Critical Evaluation

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Last Updated on May 6, 2015, by eNotes Editorial. Word Count: 797

Dangerous Acquaintances, the only novel by the French artillery officer Pierre Choderlos de Laclos, is a slow-paced but fascinating story, in which Laclos proved himself a master of the epistolary form popularized by Samuel Richardson and other novelists of the eighteenth century. The letters are so skillfully arranged, and the characterizations so scrupulously presented, that the reader willingly accepts the letters as real and the characters as people rather than as devices for telling a story. The illusion is furthered by Laclos’s use of frequent footnotes to explain details in the letters.

Frequently in the history of Western literature, certain works that were initially castigated as indecent, immoral, or blasphemous later came to be acknowledged not only as artistic triumphs but as powerful moral statements. Such is the case with Laclos’s Dangerous Acquaintances. Enormously popular, yet roundly condemned, the novel was seen as outright scandalous. The real hostility toward the book, however, may have stemmed not from its immoral themes but from Laclos’s ruthless honesty in portraying the social, intellectual, and erotic climate of mid-eighteenth century French society, unmitigated by stylistic indirection or sentimental distortion. Moreover, it seems curious to call a book corrupt in which the transgressors are so thoroughly punished for their machinations. Indeed, to later readers, the ending seems too easy and perhaps melodramatic. Valmont’s deathbed conversion is almost sentimental, and Madame de Merteuil’s smallpox seems gratuitous.

There is in the work a chilling quality in the manner in which Valmont and Madame de Merteuil manipulate and destroy the lives of others as players would move pieces around a chessboard. Although called an erotic novel, there is, in fact, little sexual passion and no emotional involvement in these intrigues. Love is an almost entirely intellectual activity, and this is Laclos’s primary moral point. Valmont and Madame de Merteuil represent the final product of eighteenth century rationalism; they have reasoned their feelings out of existence.

A closer look at the “game” suggests yet deeper and more complex motivations than the simple pleasures of manipulation and petty spite. Although Valmont and Madame de Merteuil for the most part maintain a tone of light, elegant bantering between themselves, comparing notes as friendly rivals, their competition is in deadly earnest, yet their ultimate opponents are not their various victims but they themselves. Cécile de Volanges, Chevalier Danceny, and Madame de Tourvel are merely surrogates that Valmont and Madame de Merteuil use to get at each other. Dangerous Acquaintances is truly one of the most brilliant, elegant, and brutal “battle-of-the-sexes” works ever written.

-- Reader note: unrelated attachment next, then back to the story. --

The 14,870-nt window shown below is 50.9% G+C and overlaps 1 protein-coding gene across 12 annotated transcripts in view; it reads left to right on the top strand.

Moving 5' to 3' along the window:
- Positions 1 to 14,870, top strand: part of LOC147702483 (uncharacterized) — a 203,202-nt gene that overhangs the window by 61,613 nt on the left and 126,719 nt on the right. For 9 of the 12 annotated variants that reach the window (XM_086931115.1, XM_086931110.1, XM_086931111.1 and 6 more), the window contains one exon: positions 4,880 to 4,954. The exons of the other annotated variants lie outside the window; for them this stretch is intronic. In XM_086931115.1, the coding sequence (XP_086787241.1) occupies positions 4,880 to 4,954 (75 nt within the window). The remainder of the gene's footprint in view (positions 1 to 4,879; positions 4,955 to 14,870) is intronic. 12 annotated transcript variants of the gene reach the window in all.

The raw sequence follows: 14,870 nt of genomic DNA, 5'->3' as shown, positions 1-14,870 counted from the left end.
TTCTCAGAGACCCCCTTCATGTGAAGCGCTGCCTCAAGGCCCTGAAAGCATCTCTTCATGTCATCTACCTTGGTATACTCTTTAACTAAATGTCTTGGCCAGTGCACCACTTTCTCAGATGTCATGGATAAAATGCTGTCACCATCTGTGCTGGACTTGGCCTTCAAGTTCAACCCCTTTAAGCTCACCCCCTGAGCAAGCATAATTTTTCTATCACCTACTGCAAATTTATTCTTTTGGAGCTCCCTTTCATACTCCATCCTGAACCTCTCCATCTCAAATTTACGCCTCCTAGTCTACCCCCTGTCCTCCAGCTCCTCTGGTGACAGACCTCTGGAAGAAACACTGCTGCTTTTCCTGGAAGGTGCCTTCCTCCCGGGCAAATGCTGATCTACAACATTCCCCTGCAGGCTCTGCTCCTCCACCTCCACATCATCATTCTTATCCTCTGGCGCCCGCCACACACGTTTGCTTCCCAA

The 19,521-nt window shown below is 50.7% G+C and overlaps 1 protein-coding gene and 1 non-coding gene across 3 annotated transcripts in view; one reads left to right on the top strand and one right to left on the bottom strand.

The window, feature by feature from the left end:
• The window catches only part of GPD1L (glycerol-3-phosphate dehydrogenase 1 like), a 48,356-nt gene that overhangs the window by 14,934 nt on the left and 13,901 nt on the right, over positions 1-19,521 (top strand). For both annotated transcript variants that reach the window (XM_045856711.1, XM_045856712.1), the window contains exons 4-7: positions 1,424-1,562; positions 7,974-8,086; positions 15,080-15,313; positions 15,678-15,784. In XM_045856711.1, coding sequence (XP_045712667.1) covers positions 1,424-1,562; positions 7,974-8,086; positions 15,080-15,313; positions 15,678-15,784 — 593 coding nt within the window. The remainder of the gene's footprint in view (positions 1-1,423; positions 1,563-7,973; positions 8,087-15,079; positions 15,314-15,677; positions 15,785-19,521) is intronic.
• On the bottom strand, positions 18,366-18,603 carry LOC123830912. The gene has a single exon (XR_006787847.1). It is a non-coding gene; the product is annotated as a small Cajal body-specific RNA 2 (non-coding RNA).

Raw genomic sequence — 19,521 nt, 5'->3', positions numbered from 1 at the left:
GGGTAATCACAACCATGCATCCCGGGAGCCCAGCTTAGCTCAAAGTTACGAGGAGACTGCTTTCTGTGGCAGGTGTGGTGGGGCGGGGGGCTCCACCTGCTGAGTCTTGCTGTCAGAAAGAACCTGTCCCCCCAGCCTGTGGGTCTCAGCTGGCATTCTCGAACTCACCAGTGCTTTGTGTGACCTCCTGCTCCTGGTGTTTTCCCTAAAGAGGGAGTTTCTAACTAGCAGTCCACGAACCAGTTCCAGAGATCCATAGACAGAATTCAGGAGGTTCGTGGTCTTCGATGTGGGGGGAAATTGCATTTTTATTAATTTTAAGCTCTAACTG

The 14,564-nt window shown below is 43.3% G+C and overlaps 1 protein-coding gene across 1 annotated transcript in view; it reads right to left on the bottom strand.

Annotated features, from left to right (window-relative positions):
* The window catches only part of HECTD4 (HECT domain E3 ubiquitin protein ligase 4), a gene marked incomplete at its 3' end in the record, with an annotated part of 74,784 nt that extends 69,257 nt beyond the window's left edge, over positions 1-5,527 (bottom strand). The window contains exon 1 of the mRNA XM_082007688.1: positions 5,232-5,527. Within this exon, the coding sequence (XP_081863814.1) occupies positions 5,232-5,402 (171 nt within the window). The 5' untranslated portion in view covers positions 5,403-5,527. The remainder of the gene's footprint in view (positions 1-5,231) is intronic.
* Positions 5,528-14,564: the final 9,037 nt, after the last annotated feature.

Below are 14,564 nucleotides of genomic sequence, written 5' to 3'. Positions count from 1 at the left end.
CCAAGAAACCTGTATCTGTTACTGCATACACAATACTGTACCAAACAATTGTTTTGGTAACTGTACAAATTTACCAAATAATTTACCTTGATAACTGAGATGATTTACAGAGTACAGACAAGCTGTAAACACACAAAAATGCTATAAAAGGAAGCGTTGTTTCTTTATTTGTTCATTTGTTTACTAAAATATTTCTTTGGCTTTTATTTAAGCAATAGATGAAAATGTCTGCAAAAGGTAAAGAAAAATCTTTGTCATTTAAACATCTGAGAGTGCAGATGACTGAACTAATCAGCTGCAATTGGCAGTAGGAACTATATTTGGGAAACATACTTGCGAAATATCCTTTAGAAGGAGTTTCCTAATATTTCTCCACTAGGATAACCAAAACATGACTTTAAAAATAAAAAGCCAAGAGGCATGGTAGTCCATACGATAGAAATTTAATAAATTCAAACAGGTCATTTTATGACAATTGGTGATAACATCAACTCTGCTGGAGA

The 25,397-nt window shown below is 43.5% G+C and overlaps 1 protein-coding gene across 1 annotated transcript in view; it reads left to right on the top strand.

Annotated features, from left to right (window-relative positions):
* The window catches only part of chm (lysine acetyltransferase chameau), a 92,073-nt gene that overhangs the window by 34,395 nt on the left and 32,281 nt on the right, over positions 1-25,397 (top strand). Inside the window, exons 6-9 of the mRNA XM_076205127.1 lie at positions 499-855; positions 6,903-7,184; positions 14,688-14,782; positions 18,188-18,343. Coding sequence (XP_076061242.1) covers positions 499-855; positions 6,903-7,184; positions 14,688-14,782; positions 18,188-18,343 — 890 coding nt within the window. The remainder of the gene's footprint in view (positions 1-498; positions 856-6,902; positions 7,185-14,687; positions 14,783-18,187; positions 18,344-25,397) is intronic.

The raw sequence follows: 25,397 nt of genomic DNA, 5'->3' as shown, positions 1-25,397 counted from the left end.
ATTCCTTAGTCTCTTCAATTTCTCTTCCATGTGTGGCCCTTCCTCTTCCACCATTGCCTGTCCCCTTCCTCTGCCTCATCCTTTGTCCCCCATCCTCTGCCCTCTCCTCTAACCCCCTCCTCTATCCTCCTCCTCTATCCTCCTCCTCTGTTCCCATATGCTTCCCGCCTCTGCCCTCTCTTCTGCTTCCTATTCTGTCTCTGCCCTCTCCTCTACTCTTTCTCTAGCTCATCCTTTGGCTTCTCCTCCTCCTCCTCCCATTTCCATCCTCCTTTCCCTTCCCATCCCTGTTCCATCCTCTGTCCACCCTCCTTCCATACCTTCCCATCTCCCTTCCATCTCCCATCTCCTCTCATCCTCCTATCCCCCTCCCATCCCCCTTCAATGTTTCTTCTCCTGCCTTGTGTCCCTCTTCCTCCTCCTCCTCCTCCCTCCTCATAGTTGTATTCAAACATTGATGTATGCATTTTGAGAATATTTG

Valmont and Madame de Merteuil are at once products and victims of their society. They have absorbed and accepted its rationalistic basis. They have subjugated their emotional impulses to it, and they are both suppressed by its social norms and rituals. Valmont is a soldier without a war. Predisposed by training to military command, Valmont is bored and restless in the stagnant, aimless, ritualized society in which he finds himself. He uses amatory combat as a weak substitute for the real thing.

Madame de Merteuil’s situation and psychology are somewhat more complicated. As an aristocratic woman, her freedom of action is severely circumscribed. She has the potential to be passionate but is forced into an arranged marriage with a dull old man. She is brilliant and resourceful but faces a lifetime of meaningless social activity that will eventually stultify her capacities. She is free-spirited and experimental but bound by behavioral norms and a rigid double standard that threatens to ostracize her for the slightest dereliction. Madame de Merteuil has refused to accept these limitations for herself; she has, in fact, determined to use them to her own advantage. “Ought you not to have concluded,” she writes Valmont, “that, since I was born to avenge my sex and to dominate yours, I must have created methods unknown to anybody but myself?” Thus, although Madame de Merteuil impresses readers as a “moral monster,” Laclos does raise the question as to how she came to be that way. In many ways, she seems to be an earlier version of Henrik Ibsen’s Hedda Gabler, whose frustrated passions and abilities also turned to viciousness and eventually to self-destruction.

Madame de Merteuil destroys herself, because both her suppressed passion for Valmont and her need to dominate him are too strong to remain in equilibrium. For his part, Valmont, too, feels the need to dominate, as is clear when he presents his ultimatum to Madame de Merteuil—“from this day on I shall be either your lover or your enemy.” To that, she responds “Very well—War!” and rationalistic erotic intrigue becomes mutual self-destruction. Because the emotions cannot remain suppressed, rational self-control gives way to vindictive impulse, and love is replaced by self-defeating hate.

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